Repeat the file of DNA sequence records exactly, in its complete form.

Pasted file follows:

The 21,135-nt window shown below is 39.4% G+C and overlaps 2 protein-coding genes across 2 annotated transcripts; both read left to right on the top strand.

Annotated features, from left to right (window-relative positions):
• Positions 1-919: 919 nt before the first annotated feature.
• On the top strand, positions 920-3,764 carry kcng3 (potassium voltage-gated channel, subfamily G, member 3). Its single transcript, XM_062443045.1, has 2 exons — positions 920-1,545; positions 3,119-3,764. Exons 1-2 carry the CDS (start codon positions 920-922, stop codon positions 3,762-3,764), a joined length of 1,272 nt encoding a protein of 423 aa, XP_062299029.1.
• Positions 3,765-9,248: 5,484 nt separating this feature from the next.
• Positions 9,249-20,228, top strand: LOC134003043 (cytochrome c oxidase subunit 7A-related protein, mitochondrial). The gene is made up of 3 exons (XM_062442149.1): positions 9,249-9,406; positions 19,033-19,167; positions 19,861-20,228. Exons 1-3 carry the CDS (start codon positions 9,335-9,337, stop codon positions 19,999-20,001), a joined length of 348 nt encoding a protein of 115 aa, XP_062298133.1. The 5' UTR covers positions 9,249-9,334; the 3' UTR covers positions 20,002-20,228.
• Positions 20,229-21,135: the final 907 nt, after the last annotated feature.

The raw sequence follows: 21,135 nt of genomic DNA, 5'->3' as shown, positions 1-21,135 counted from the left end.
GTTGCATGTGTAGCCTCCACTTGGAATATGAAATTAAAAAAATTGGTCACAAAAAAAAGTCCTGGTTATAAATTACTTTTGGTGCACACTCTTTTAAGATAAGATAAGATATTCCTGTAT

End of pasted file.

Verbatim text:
The 21,135-nt window shown below is 39.4% G+C and overlaps 2 protein-coding genes across 2 annotated transcripts; both read left to right on the top strand.

Annotated features, from left to right (window-relative positions):
• Positions 1-919: 919 nt before the first annotated feature.
• On the top strand, positions 920-3,764 carry kcng3 (potassium voltage-gated channel, subfamily G, member 3). Its single transcript, XM_062443045.1, has 2 exons — positions 920-1,545; positions 3,119-3,764. Exons 1-2 carry the CDS (start codon positions 920-922, stop codon positions 3,762-3,764), a joined length of 1,272 nt encoding a protein of 423 aa, XP_062299029.1.
• Positions 3,765-9,248: 5,484 nt separating this feature from the next.
• Positions 9,249-20,228, top strand: LOC134003043 (cytochrome c oxidase subunit 7A-related protein, mitochondrial). The gene is made up of 3 exons (XM_062442149.1): positions 9,249-9,406; positions 19,033-19,167; positions 19,861-20,228. Exons 1-3 carry the CDS (start codon positions 9,335-9,337, stop codon positions 19,999-20,001), a joined length of 348 nt encoding a protein of 115 aa, XP_062298133.1. The 5' UTR covers positions 9,249-9,334; the 3' UTR covers positions 20,002-20,228.
• Positions 20,229-21,135: the final 907 nt, after the last annotated feature.

The raw sequence follows: 21,135 nt of genomic DNA, 5'->3' as shown, positions 1-21,135 counted from the left end.
GTTGCATGTGTAGCCTCCACTTGGAATATGAAATTAAAAAAATTGGTCACAAAAAAAAGTCCTGGTTATAAATTACTTTTGGTGCACACTCTTTTAAGATAAGATAAGATATTCCTGTAT